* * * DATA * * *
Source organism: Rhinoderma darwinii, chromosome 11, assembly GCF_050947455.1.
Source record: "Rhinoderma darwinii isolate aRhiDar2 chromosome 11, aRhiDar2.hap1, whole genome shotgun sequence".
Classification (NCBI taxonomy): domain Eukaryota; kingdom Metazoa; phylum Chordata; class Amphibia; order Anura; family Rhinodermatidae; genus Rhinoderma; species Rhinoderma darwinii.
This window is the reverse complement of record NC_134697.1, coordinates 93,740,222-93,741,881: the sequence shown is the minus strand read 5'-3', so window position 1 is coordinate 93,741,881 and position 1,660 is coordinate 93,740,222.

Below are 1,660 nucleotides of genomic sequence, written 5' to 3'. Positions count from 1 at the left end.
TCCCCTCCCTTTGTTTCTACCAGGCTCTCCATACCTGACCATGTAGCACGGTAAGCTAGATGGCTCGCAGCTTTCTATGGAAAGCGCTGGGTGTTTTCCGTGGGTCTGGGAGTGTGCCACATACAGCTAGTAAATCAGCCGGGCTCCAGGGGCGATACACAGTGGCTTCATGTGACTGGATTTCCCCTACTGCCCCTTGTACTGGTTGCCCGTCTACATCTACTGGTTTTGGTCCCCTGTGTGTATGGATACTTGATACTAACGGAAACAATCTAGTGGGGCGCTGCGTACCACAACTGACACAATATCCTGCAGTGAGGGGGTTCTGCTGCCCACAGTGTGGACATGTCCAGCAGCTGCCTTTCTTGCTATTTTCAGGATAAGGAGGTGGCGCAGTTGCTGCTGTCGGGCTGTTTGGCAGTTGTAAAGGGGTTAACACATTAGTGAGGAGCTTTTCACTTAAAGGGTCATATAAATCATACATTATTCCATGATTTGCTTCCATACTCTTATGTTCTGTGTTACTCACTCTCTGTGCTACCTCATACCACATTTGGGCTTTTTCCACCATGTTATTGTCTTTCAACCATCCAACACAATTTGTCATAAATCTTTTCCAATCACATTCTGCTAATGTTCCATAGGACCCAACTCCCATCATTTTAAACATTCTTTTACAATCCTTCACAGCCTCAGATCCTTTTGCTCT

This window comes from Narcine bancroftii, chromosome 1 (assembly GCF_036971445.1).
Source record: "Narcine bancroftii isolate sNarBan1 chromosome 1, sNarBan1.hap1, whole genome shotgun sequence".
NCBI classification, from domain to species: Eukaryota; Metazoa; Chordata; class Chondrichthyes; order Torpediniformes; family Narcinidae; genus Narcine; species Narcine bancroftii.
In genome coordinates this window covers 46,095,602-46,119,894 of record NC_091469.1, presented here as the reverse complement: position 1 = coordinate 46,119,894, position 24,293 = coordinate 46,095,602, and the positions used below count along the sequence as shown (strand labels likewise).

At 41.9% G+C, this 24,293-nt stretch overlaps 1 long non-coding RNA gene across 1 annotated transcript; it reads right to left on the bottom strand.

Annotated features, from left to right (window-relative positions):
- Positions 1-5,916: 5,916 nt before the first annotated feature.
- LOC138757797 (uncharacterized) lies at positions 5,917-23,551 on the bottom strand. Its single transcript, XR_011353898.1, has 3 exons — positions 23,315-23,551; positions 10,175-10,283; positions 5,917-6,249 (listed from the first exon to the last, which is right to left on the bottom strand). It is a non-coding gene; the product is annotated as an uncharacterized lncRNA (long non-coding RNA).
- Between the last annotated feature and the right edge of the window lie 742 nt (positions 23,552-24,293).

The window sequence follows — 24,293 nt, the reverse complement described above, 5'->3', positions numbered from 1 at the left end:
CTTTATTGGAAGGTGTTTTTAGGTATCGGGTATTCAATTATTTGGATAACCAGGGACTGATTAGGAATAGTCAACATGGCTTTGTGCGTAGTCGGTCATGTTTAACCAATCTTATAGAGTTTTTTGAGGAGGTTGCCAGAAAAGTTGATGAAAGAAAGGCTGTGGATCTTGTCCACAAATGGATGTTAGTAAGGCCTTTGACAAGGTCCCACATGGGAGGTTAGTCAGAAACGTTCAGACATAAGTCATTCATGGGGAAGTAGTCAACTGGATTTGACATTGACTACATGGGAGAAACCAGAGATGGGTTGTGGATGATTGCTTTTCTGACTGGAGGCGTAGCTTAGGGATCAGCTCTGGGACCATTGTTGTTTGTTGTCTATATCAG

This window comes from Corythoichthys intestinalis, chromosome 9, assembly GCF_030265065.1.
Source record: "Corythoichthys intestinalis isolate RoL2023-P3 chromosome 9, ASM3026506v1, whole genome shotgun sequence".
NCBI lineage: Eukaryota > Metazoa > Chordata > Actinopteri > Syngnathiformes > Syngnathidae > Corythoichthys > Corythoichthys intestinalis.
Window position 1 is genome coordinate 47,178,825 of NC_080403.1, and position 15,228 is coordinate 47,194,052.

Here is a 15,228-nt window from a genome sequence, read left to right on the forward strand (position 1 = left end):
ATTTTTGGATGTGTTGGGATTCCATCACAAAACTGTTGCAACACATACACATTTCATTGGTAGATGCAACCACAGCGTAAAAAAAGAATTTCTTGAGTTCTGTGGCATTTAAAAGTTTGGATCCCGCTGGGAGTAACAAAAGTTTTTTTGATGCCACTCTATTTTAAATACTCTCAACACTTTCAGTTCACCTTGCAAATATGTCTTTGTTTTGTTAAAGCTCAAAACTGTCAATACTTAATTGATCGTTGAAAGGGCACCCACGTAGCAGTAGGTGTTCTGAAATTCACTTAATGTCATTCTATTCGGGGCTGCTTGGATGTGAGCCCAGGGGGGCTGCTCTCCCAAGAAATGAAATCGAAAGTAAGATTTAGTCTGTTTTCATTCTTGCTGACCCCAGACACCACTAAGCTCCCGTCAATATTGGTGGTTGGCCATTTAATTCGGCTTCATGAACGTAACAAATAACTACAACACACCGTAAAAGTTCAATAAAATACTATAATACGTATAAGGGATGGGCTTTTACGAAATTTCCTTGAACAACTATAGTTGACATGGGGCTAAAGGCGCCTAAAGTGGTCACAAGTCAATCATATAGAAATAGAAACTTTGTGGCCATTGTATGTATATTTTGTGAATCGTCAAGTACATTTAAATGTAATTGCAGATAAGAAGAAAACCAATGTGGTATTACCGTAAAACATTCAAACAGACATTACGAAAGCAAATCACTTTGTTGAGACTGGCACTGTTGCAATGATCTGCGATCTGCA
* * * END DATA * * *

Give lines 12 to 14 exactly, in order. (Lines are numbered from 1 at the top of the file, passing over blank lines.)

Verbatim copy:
Annotated features, from left to right (window-relative positions):
- Positions 1-5,916: 5,916 nt before the first annotated feature.
- LOC138757797 (uncharacterized) lies at positions 5,917-23,551 on the bottom strand. Its single transcript, XR_011353898.1, has 3 exons — positions 23,315-23,551; positions 10,175-10,283; positions 5,917-6,249 (listed from the first exon to the last, which is right to left on the bottom strand). It is a non-coding gene; the product is annotated as an uncharacterized lncRNA (long non-coding RNA).